America’s largest black film festival just wrapped 12 days of screenings and handed out accolades to several films from Africa. Joël Karekezi’s drama, “The Mercy of the Jungle,” about two Rwandan soldiers separated from their military unit at the beginning of the Second Congo War, received a Best Feature Narrative Award, while a Best First Feature Narrative Award went to director Yuhi Amuli’s Ugandan film “A Taste of Our Land” which explores the Chinese influence in African countries.
Held from February 11 – 23 at the Cinemark 15 Theaters in Los Angeles, the festival showcased 225 films, representing 52 countries in 26 languages and handed out a variety of juried prizes, including a Best Short Narrative Award which went to “White Gold,” a South Africa project directed by Luke Bradford. There was a tie for the Programmers’ Best First Feature Narrative Award which went to the Nigerian film “Coming From Insanity,” directed by Akinyemi Sebastian Akinropo and Zimbabwe’s “Gonarezhou: The Movie” directed by Sydney Taivavashe.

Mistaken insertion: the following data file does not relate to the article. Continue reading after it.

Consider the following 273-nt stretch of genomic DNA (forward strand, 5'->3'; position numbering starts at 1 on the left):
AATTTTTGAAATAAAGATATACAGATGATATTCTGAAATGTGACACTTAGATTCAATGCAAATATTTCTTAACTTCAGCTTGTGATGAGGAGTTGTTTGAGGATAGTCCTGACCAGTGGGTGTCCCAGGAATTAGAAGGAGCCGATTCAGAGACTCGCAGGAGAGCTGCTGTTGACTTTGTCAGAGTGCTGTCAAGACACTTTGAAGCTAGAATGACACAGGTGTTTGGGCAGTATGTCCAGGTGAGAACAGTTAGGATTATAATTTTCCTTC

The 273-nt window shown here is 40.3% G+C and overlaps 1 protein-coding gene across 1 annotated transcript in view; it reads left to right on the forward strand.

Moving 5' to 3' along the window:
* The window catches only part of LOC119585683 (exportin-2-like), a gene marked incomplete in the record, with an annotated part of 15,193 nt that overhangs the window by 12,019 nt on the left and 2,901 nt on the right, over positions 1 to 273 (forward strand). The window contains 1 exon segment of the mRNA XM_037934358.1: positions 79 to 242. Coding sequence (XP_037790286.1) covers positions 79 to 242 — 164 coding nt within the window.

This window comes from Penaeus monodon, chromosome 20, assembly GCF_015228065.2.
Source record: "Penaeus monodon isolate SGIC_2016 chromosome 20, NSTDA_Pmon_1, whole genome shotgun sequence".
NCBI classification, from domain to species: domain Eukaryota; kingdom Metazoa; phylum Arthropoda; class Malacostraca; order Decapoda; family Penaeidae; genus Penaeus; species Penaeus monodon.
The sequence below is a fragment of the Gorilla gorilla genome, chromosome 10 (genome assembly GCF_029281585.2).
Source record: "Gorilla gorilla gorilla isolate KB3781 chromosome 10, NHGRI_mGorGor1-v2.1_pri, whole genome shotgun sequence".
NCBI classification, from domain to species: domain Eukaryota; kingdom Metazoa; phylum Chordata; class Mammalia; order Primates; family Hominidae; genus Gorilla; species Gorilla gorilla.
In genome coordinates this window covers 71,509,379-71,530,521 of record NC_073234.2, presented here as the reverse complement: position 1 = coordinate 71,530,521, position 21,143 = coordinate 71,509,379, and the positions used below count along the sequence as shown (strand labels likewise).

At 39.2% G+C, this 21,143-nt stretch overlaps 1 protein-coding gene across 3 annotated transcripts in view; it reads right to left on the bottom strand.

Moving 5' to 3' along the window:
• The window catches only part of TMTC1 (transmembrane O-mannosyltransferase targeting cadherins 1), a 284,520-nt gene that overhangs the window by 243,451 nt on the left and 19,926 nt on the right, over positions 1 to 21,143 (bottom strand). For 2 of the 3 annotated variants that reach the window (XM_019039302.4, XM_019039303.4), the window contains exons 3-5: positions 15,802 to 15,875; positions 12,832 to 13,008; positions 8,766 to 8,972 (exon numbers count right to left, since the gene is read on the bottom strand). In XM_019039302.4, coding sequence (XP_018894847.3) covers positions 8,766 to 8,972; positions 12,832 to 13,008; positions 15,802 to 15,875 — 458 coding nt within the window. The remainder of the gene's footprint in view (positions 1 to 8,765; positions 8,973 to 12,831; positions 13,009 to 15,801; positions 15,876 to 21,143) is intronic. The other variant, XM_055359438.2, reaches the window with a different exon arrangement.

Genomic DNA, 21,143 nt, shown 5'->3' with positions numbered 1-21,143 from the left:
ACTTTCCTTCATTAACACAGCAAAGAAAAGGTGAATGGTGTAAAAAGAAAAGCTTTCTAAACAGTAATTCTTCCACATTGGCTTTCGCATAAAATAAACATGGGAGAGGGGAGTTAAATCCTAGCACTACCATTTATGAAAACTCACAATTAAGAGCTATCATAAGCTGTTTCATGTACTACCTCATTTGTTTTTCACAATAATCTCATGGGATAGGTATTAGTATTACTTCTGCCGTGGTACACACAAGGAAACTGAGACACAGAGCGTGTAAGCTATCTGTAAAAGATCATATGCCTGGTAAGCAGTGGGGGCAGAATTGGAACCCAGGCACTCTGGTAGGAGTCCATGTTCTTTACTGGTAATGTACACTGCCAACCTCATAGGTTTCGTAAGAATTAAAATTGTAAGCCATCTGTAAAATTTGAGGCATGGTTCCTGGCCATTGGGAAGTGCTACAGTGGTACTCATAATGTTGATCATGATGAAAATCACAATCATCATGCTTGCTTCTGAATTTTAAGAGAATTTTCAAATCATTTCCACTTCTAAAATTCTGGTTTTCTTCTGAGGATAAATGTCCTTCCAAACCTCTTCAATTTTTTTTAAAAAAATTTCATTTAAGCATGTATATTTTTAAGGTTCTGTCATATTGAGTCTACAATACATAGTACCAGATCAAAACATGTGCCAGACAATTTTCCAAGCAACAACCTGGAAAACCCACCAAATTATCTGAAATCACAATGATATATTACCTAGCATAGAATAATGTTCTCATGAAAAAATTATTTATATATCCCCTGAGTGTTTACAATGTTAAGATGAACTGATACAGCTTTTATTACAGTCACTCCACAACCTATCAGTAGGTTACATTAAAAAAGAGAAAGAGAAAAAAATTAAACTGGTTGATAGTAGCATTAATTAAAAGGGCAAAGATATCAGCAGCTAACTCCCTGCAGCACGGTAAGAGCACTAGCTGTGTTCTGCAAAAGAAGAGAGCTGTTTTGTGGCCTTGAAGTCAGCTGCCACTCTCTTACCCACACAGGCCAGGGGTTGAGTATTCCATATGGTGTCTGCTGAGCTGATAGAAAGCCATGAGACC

Now in its 28th year, PAFF also honored the late actress and co-founder Ja’Net Dubois, best known for her role as Willona in the TV series “Good Times, who passed away during the festival.
The prizes renamed in her honor went to Joel Zito Araújo’s documentary “My Friend Fela” about the life of legendary Nigerian musician Fela Kuti, which is told from the perspective of his longtime friend Carlos Moore. The documentary received the Ja’Net Documentary Award and Lineo Sekeleoane’s South African rom com “Zulu Wedding” was given the Ja’Net First Feature Narrative Award.
By Samantha Ofole-Prince